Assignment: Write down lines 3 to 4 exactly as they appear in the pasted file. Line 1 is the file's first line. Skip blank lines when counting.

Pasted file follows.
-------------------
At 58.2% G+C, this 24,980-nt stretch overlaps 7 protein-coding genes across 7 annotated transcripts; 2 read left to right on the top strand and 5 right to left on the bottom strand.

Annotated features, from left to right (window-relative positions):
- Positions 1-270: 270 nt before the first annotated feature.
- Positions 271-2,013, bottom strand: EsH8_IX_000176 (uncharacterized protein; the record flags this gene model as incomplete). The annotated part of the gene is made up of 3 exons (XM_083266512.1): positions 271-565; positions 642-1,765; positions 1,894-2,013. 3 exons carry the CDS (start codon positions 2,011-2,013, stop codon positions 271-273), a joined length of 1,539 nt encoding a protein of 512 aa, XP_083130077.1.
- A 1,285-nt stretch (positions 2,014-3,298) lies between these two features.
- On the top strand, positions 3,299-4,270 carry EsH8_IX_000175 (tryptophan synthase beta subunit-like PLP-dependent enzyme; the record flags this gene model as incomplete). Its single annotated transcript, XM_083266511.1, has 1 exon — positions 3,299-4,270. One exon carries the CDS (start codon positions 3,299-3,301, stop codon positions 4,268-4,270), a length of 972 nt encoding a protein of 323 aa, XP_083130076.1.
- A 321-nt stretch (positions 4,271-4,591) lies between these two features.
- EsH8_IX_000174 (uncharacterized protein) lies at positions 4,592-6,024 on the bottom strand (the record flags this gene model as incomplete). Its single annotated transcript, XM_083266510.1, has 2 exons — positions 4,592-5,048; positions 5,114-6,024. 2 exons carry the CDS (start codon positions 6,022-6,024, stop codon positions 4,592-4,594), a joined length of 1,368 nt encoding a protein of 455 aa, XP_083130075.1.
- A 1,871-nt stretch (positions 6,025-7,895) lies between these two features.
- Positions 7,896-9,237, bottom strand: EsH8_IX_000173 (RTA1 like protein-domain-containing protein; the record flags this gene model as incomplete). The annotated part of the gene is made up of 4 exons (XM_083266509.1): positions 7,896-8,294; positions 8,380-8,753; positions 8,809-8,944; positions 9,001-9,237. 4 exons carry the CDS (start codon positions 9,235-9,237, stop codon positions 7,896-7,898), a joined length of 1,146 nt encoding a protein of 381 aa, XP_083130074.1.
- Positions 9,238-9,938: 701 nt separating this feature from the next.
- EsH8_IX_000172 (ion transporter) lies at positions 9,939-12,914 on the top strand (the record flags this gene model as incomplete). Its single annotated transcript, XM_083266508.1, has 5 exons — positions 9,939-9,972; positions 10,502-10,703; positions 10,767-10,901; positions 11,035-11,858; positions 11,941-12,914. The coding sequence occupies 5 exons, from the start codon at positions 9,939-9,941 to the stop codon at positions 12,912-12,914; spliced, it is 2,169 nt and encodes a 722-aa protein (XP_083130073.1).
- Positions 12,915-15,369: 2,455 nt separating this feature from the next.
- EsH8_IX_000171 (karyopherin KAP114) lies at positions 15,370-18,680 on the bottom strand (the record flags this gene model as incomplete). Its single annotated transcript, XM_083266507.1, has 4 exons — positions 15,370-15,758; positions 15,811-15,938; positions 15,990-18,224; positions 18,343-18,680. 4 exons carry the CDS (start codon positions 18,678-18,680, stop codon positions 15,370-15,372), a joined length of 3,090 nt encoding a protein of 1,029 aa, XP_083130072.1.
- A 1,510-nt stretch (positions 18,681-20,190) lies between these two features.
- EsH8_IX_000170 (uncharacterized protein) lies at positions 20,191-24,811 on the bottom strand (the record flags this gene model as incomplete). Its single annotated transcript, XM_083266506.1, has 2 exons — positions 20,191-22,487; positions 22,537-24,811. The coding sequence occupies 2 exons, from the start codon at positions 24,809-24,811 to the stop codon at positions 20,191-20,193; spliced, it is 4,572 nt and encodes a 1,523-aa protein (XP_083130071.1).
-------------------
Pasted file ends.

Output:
- Positions 1-270: 270 nt before the first annotated feature.
- Positions 271-2,013, bottom strand: EsH8_IX_000176 (uncharacterized protein; the record flags this gene model as incomplete). The annotated part of the gene is made up of 3 exons (XM_083266512.1): positions 271-565; positions 642-1,765; positions 1,894-2,013. 3 exons carry the CDS (start codon positions 2,011-2,013, stop codon positions 271-273), a joined length of 1,539 nt encoding a protein of 512 aa, XP_083130077.1.